Wind is always the best defense Niagara Falls Country Club has against low scores. The world's best amateurs attack the golf course every year during the Porter Cup, and a stiff breeze usually repels any charge at the tournament record.
A steady gust might be the course's only protection this year. Wind's fellow guardian -- ball-engulfing rough -- is on hiatus. So if the air is calm this week, historic Porter Cup numbers could get blown away.
"If we get some wind I think we'll be OK," tournament director Steve Denn said. "If we don't get wind, I think you're going to see a record score."
The relatively dry year Western New York is experiencing is great for golfers but tough on the greens keepers of the 49th Porter Cup. When the field arrives Wednesday for the first round of the four-day tournament, it will see less grass than usual.
"There's not a lot of rough out there," Denn said. "We're used to seeing rough. It's one of the things we're known for. Because we're not a long course [6,621 yards], we tend to get the rough to a nice level, and that helps defend the course. But this year, with the weather and the way it's been, we weren't able to grow the rough up the way we like."
That could help make Casey Wittenberg's 266 obsolete. He fashioned a tournament-best 14 under in 2003, the same year Bill Haas drove his way to a course-record 60 on the par-70 layout.
There are plenty of contenders to reach record status. Eight of the top 10 amateurs in the world are playing, including second-ranked Dustin Johnson of Myrtle Beach, S.C., and third-ranked Kyle Stanley of Clemson University.
Webb Simpson, the sixth-ranked standout from Wake Forest, is back for his third Porter Cup. Australian Rick Kulacz returns for the second try while carrying the No. 8 world ranking. Both finished in the top 21 of last year's tournament.
"We've got the best field of the summer at this point," Denn said. "We're not going to get a lot of European players for the simple fact they've got a lot of tournaments that they play over there, but we've got the cream of the crop as far as the American players."
Three area golfers earned spots in the field, led by Justin Regier of East Amherst. Regier, the son of Buffalo Sabres General Manager Darcy Regier, was one shot off the lead after the first round last year before finishing in a tie for 34th. He will be joined by West Seneca's Jeff Wolniewicz, the two-time Buffalo District Player of the Year, and Sherman's Ryan Swanson, who will be a senior at St. Bonaventure.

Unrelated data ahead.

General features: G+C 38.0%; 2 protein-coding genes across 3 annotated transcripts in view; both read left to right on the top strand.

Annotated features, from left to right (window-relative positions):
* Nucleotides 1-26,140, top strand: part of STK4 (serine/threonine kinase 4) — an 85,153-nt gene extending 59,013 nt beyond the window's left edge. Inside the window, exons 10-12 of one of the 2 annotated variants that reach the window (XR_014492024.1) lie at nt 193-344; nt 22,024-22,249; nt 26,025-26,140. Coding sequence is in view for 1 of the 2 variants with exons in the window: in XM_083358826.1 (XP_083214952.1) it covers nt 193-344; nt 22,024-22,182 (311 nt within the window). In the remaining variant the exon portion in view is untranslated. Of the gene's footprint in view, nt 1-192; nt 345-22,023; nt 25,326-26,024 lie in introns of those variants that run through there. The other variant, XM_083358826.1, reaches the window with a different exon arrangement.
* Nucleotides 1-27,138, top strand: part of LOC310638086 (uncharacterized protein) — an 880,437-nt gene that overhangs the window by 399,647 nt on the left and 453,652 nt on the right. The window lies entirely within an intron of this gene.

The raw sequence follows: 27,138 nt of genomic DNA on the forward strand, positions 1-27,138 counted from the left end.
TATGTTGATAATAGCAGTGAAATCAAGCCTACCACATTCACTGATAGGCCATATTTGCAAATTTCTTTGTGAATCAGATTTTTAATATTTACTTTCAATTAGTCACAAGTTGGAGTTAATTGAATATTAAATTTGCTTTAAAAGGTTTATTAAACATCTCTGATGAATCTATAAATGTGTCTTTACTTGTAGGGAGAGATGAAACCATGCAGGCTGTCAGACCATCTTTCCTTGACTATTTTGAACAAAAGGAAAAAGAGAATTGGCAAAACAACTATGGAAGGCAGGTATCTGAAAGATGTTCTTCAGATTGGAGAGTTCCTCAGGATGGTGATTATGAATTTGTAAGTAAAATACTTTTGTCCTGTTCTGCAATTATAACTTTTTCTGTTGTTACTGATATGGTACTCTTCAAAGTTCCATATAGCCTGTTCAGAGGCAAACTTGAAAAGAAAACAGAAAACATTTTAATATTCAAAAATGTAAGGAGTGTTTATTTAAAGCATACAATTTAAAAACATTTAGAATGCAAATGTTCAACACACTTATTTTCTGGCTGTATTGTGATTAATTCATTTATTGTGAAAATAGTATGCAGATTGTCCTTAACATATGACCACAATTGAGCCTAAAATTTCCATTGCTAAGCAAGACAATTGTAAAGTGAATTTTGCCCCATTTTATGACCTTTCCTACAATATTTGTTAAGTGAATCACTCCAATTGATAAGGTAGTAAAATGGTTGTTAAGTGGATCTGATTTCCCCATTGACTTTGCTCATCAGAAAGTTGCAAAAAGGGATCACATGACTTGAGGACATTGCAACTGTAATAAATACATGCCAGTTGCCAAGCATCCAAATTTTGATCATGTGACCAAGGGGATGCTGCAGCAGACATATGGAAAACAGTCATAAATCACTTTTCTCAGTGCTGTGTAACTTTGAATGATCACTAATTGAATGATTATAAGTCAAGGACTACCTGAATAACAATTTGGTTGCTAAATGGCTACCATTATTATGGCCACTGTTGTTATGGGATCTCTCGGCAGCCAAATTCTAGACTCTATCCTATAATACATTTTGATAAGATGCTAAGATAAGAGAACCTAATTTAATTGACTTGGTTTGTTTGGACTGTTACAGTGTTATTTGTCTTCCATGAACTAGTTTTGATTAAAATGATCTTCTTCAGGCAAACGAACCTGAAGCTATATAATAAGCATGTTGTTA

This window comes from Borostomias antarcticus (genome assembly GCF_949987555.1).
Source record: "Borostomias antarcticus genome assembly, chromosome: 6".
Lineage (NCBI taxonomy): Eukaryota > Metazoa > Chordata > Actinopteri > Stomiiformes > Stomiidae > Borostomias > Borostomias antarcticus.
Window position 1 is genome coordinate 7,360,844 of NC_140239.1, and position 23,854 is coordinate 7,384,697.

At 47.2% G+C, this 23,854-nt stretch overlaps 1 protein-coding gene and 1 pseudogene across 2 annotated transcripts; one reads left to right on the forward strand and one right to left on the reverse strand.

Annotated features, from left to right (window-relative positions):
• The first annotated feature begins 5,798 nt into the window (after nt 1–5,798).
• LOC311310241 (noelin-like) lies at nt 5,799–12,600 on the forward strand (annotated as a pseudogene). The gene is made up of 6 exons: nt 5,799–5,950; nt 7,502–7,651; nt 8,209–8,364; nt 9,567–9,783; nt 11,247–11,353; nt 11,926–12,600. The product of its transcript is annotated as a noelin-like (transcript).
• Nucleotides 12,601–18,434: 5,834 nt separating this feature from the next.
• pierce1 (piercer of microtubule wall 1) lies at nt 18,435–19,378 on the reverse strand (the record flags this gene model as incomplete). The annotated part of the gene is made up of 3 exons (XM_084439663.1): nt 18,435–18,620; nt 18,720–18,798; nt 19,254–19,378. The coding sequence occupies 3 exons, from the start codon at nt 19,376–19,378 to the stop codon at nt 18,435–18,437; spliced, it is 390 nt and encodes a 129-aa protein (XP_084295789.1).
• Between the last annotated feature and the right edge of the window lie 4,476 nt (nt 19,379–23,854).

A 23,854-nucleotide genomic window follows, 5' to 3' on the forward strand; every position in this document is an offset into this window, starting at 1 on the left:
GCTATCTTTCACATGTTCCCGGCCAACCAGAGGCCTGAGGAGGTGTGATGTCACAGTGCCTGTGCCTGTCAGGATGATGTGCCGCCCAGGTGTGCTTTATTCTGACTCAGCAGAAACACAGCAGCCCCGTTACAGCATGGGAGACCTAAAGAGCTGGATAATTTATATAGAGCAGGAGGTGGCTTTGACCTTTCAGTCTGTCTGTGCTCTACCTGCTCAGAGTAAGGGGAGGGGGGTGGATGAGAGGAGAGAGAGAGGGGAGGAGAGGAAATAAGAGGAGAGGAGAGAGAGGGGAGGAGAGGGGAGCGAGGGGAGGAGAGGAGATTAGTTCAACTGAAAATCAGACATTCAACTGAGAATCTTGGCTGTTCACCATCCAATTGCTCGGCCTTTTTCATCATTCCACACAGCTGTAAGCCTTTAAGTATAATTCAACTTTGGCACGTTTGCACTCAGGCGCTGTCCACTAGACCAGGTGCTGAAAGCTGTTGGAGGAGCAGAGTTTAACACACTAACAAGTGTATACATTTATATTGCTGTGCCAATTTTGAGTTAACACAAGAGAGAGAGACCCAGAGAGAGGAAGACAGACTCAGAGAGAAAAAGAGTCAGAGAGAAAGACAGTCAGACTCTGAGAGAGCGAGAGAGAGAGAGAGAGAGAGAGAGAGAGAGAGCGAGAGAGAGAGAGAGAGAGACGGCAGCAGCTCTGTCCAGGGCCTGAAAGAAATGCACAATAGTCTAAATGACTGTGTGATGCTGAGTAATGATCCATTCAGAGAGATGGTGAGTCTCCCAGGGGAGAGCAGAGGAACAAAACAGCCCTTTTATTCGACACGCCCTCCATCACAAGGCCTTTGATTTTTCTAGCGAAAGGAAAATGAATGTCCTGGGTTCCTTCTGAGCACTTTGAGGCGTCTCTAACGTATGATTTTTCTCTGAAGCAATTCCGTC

They all will be aiming for Seung-su Han. The UNLV junior is the first reigning champion to defend his title since 2001. He finished at 10 under last year to earn a two-shot victory.
"Winning the Porter Cup was huge for him," UNLV coach Dwaine Knight said. "As he has moved up different levels of golf, he has become more comfortable with it."
Han played well this spring after a dispiriting fall. He couldn't crack the Rebels' travel team for the first half of the season, but he recovered to finish fourth at the Mountain West Conference Championships and was named to the all-conference team. The South Korean is ranked 45th in the world.
"I wouldn't put him as one of the pretournament favorites," Denn said, "but I don't think he was one of the pretournament favorites last year, so anything can happen."
One golfer of note withdrew last week. Dan Summerhays, who last Sunday became the first amateur to win an event on the professional Nationwide Tour, decided to turn pro after rising to No. 5 in the rankings.
"He's only got three classes left at BYU. He can do those kind of on the road," Denn said. "They're offering him this year and all of next where he doesn't have to worry about Monday qualifying. I can't say I blame him."
The Americans in the Porter Cup will swing for the title and a chance to represent their country. The Walker Cup Match, a biennial event featuring the United States against England and Ireland, will be held Sept. 8-9 in Northern Ireland. The 10-man team will be selected early next month. U.S. captain Buddy Marucci is playing the Porter Cup, so American hopefuls can give him an up-hclose look at why they should make the squad.
"It's pretty highly sought-after to make that team," Denn said, "and anybody who is going to be of consideration is going to be playing the Porter Cup."
Jim McLean, ranked among the top three golf coaches in American, is holding a clinic on the 10th tee following Wednesday's opening round (approximately 5:15 p.m.). Admission is free.
Mclean has been the Teacher of the Year in the Met Section and South Florida Section and is a former National PGA Teacher of the Year.
He currently writes for Golf Digest and has been a featured instructor for the Golf Channel sinces its inception in 1995.
>At a glance
What: 49th Porter Cup
Where: Niagara Falls Country Club, 505 Mountain View Drive, Lewiston
When: Wednesday through Saturday
Cost: Free admission
How to get there: Take 190 North across Grand Island bridges. Take Exit 25A (Military Road), make left on Military Road. Make right on Lewiston Road. Make right on Mountain View Drive.
On the Web: www.portercup.com